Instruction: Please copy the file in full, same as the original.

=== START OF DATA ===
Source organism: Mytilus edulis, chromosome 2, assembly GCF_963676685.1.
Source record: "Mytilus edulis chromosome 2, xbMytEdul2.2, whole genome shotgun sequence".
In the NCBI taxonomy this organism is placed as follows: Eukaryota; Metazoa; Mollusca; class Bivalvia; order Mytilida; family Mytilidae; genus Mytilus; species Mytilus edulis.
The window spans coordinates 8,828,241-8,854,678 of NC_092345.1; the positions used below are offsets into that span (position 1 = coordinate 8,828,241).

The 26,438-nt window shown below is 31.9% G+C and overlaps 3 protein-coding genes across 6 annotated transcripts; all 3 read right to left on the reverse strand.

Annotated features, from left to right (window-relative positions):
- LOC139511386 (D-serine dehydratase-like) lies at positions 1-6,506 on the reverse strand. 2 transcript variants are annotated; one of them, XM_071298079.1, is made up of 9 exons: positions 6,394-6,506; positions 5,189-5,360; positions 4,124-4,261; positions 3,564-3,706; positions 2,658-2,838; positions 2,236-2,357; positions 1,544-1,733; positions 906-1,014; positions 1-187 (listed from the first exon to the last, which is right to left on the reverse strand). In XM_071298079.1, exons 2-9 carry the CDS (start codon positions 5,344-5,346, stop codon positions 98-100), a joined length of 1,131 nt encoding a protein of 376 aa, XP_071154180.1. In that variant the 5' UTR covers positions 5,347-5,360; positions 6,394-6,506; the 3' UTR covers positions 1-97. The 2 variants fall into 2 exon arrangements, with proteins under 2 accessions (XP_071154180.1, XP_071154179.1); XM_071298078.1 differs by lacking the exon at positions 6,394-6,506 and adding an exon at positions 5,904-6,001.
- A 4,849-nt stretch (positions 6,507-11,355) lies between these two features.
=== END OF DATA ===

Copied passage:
Source organism: Mytilus edulis, chromosome 2, assembly GCF_963676685.1.
Source record: "Mytilus edulis chromosome 2, xbMytEdul2.2, whole genome shotgun sequence".
In the NCBI taxonomy this organism is placed as follows: Eukaryota; Metazoa; Mollusca; class Bivalvia; order Mytilida; family Mytilidae; genus Mytilus; species Mytilus edulis.
The window spans coordinates 8,828,241-8,854,678 of NC_092345.1; the positions used below are offsets into that span (position 1 = coordinate 8,828,241).

The 26,438-nt window shown below is 31.9% G+C and overlaps 3 protein-coding genes across 6 annotated transcripts; all 3 read right to left on the reverse strand.

Annotated features, from left to right (window-relative positions):
- LOC139511386 (D-serine dehydratase-like) lies at positions 1-6,506 on the reverse strand. 2 transcript variants are annotated; one of them, XM_071298079.1, is made up of 9 exons: positions 6,394-6,506; positions 5,189-5,360; positions 4,124-4,261; positions 3,564-3,706; positions 2,658-2,838; positions 2,236-2,357; positions 1,544-1,733; positions 906-1,014; positions 1-187 (listed from the first exon to the last, which is right to left on the reverse strand). In XM_071298079.1, exons 2-9 carry the CDS (start codon positions 5,344-5,346, stop codon positions 98-100), a joined length of 1,131 nt encoding a protein of 376 aa, XP_071154180.1. In that variant the 5' UTR covers positions 5,347-5,360; positions 6,394-6,506; the 3' UTR covers positions 1-97. The 2 variants fall into 2 exon arrangements, with proteins under 2 accessions (XP_071154180.1, XP_071154179.1); XM_071298078.1 differs by lacking the exon at positions 6,394-6,506 and adding an exon at positions 5,904-6,001.
- A 4,849-nt stretch (positions 6,507-11,355) lies between these two features.